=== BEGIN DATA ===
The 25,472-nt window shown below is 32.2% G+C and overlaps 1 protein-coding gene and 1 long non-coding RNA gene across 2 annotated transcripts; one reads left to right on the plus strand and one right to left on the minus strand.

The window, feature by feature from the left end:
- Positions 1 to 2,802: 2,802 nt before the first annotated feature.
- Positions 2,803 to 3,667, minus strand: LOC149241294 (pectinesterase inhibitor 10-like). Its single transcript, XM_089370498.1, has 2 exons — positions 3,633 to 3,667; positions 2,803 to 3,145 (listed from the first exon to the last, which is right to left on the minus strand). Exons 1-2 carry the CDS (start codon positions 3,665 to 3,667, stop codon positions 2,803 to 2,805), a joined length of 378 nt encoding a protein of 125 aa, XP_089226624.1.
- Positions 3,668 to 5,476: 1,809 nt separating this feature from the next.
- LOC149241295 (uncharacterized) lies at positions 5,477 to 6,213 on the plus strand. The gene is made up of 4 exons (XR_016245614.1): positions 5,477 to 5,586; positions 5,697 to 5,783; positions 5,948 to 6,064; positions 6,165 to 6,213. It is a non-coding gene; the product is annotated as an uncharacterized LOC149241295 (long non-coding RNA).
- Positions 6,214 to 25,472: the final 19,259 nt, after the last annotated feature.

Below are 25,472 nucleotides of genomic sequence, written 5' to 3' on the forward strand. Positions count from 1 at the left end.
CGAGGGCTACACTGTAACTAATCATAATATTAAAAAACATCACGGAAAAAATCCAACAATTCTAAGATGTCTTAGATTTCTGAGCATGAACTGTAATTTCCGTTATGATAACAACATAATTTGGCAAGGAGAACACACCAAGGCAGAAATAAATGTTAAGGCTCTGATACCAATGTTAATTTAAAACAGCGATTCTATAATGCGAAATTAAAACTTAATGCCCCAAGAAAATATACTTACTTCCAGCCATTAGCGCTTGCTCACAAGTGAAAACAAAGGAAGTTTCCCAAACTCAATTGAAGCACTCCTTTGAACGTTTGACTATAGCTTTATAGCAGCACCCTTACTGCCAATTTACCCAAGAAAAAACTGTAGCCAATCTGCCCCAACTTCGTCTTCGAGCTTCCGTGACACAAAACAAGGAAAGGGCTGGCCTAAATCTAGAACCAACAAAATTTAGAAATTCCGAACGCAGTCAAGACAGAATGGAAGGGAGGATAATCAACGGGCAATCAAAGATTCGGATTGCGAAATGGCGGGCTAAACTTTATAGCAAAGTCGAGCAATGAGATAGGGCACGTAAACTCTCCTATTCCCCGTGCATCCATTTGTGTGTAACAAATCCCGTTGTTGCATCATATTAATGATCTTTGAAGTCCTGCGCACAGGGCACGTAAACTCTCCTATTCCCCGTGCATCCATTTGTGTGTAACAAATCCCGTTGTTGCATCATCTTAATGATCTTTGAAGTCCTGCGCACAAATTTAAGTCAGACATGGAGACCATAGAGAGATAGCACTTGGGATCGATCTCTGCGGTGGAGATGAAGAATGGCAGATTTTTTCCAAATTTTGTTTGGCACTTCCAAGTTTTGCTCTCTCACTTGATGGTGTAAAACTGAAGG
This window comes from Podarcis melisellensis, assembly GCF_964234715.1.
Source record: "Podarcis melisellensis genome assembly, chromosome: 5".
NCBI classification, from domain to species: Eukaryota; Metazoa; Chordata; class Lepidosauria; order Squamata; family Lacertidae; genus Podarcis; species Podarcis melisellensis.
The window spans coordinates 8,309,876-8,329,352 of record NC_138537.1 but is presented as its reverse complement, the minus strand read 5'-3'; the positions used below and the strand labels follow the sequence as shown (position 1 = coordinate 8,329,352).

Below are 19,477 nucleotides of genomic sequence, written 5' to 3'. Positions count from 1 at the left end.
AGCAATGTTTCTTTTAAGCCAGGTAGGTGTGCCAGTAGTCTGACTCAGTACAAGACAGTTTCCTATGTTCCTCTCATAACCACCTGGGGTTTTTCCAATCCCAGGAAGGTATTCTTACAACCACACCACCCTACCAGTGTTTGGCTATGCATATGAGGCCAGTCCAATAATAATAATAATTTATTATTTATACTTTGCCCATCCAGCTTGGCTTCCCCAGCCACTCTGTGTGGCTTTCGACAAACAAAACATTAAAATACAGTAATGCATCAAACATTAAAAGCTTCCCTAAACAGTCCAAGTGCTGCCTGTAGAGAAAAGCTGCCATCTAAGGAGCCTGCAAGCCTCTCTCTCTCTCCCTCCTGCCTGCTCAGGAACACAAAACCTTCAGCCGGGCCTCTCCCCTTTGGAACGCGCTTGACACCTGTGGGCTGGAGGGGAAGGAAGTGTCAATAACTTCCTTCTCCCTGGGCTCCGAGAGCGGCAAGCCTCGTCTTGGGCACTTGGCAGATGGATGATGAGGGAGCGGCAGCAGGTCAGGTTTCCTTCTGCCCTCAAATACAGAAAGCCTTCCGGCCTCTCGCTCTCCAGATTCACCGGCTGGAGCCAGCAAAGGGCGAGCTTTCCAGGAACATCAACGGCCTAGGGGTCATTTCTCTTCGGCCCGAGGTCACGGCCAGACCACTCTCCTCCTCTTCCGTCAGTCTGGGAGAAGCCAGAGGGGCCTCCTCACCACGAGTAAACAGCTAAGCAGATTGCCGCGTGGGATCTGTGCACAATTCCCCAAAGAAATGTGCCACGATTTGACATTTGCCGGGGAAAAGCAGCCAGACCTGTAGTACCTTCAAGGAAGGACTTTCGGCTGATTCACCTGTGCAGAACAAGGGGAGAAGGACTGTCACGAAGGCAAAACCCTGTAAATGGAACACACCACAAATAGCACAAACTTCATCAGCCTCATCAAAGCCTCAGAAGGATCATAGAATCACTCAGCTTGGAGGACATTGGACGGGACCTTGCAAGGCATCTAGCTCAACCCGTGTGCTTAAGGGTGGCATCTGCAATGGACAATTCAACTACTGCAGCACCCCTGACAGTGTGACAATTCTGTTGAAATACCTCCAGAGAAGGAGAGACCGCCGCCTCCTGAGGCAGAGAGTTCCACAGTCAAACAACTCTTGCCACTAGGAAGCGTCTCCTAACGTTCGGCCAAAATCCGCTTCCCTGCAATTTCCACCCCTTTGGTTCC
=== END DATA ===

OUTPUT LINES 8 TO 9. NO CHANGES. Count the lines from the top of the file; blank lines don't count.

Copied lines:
Below are 25,472 nucleotides of genomic sequence, written 5' to 3' on the forward strand. Positions count from 1 at the left end.
CGAGGGCTACACTGTAACTAATCATAATATTAAAAAACATCACGGAAAAAATCCAACAATTCTAAGATGTCTTAGATTTCTGAGCATGAACTGTAATTTCCGTTATGATAACAACATAATTTGGCAAGGAGAACACACCAAGGCAGAAATAAATGTTAAGGCTCTGATACCAATGTTAATTTAAAACAGCGATTCTATAATGCGAAATTAAAACTTAATGCCCCAAGAAAATATACTTACTTCCAGCCATTAGCGCTTGCTCACAAGTGAAAACAAAGGAAGTTTCCCAAACTCAATTGAAGCACTCCTTTGAACGTTTGACTATAGCTTTATAGCAGCACCCTTACTGCCAATTTACCCAAGAAAAAACTGTAGCCAATCTGCCCCAACTTCGTCTTCGAGCTTCCGTGACACAAAACAAGGAAAGGGCTGGCCTAAATCTAGAACCAACAAAATTTAGAAATTCCGAACGCAGTCAAGACAGAATGGAAGGGAGGATAATCAACGGGCAATCAAAGATTCGGATTGCGAAATGGCGGGCTAAACTTTATAGCAAAGTCGAGCAATGAGATAGGGCACGTAAACTCTCCTATTCCCCGTGCATCCATTTGTGTGTAACAAATCCCGTTGTTGCATCATATTAATGATCTTTGAAGTCCTGCGCACAGGGCACGTAAACTCTCCTATTCCCCGTGCATCCATTTGTGTGTAACAAATCCCGTTGTTGCATCATCTTAATGATCTTTGAAGTCCTGCGCACAAATTTAAGTCAGACATGGAGACCATAGAGAGATAGCACTTGGGATCGATCTCTGCGGTGGAGATGAAGAATGGCAGATTTTTTCCAAATTTTGTTTGGCACTTCCAAGTTTTGCTCTCTCACTTGATGGTGTAAAACTGAAGG